The co-op serves a growing wholesale market, delivering to restaurants and grocery stores across much of northern Wisconsin and northeastern Minnesota. The goal is not to make a lot of money for the co-op, but to enable members to sell more of their products at a fair price. “I think it’s a great model; it’s how agriculture should be,” says Tom.
A worrisome trend for many small farmers is that in recent years it’s been harder to recruit CSA customers. “People don’t want to be surprised,” Tom says. “If they open their CSA box and wonder what to do with a kohlrabi, they may not be satisfied. We try to include recipes with some of the produce, and now we’re starting to offer a much more customized selection.” Instead of the “whole diet box,” which includes a bit of everything, customers can chose specialty boxes, which contain only veggies, fruit, meat, cheese, bakery items, or even flowers. The group is even experimenting with home delivery, putting itself in direct competition with meal kit operations like Blue Apron.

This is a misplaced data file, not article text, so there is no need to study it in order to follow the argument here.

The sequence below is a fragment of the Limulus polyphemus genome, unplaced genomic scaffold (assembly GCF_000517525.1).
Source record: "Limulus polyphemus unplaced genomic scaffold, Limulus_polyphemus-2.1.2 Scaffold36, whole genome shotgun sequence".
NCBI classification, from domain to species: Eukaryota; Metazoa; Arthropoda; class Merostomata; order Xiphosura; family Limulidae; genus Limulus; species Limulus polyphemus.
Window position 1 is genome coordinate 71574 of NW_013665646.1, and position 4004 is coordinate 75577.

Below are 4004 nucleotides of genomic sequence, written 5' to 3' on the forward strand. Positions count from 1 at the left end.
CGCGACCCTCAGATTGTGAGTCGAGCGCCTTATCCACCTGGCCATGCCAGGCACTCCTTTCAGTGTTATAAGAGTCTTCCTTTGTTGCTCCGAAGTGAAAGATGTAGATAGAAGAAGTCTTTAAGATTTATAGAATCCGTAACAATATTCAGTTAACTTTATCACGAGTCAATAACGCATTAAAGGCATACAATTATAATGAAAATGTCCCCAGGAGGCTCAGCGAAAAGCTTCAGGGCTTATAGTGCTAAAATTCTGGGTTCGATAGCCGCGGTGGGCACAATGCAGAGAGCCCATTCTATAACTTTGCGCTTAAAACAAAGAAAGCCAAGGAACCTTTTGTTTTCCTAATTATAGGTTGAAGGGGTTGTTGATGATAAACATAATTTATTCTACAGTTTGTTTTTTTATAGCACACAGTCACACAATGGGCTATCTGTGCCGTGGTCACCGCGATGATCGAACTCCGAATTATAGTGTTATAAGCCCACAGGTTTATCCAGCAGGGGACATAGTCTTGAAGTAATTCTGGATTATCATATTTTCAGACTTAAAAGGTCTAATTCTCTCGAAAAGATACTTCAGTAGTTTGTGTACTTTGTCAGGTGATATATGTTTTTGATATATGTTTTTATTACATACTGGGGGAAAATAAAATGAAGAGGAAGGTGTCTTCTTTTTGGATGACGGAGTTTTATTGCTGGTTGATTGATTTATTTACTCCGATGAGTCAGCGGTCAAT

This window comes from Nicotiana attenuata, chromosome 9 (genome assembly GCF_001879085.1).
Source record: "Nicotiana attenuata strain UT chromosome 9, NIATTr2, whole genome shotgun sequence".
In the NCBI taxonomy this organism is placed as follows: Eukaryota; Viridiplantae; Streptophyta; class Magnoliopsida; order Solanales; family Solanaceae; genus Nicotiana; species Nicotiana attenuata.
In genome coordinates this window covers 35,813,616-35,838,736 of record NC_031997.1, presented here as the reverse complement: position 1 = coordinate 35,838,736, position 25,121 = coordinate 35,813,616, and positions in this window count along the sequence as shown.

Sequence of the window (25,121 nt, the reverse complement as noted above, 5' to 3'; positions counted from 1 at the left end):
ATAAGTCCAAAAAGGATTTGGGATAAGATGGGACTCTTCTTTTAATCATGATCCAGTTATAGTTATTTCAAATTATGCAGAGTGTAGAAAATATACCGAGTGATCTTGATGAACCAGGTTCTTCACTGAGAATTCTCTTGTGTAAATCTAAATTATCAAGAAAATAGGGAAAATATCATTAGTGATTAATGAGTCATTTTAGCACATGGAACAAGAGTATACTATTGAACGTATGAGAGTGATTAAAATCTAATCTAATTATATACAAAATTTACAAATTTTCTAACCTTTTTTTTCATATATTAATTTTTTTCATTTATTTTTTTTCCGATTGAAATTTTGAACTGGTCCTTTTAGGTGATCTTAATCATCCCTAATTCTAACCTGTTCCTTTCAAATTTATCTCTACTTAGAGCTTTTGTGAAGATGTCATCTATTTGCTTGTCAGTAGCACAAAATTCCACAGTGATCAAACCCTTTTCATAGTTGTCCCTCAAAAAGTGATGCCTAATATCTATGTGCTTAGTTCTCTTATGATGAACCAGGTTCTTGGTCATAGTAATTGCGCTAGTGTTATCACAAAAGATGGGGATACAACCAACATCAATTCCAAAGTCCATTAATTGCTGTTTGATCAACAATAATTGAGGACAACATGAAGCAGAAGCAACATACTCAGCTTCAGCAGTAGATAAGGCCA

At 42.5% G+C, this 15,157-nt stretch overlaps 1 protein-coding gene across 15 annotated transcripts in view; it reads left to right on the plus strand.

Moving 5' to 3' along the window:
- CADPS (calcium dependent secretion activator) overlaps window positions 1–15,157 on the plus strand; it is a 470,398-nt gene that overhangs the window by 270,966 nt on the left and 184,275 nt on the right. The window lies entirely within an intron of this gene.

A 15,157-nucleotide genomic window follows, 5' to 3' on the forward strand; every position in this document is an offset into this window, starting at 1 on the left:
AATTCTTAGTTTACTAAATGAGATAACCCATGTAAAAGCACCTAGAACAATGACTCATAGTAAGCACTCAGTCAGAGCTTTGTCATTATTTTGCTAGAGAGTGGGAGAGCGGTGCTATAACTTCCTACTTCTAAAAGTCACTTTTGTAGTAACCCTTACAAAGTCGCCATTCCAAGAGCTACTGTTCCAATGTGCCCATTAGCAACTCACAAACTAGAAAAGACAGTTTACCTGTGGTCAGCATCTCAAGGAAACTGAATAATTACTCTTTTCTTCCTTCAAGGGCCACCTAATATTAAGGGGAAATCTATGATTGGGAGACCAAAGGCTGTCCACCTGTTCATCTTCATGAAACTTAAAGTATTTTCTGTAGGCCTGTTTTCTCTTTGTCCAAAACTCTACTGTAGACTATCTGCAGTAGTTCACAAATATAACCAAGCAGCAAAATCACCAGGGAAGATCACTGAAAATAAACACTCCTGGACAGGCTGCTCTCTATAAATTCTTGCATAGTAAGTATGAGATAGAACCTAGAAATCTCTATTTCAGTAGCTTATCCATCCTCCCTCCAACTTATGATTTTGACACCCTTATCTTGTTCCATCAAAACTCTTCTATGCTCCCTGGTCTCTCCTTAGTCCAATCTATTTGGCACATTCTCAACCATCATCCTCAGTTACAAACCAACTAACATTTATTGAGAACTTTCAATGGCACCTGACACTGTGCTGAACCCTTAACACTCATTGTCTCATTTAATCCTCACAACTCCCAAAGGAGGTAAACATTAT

But this effort to appeal to changing tastes adds immeasurably to the operation’s complexity, and the farmers would rather be out in their fields than sitting at a computer tracking logistics. So they hired managers to handle sales and delivery.
For Tom and Connie at their own Maple Hill Farm in Washburn, the staple product is pork. They raise corn, wheat, rye, and oats to feed the animals. It pays to raise a diversity of grains, as the weather can ruin one crop while sparing others.
Maple Hill Farm has even invested in a mill to grind grains. Tom got the idea when he noticed customers at the Chequamegon Food Co-op grinding wheat berries into whole wheat flour. He asked the store to try selling his wheat, and it became so popular he decided to set up his own mill, hoping it would add diversity and value to his grain crops. It wasn’t simple, though: he had to build a building, make the mill rodent-proof, and get a state license. Now he sells bagged whole wheat and rye flour and pancake mix. And he’s experimenting with oat flour.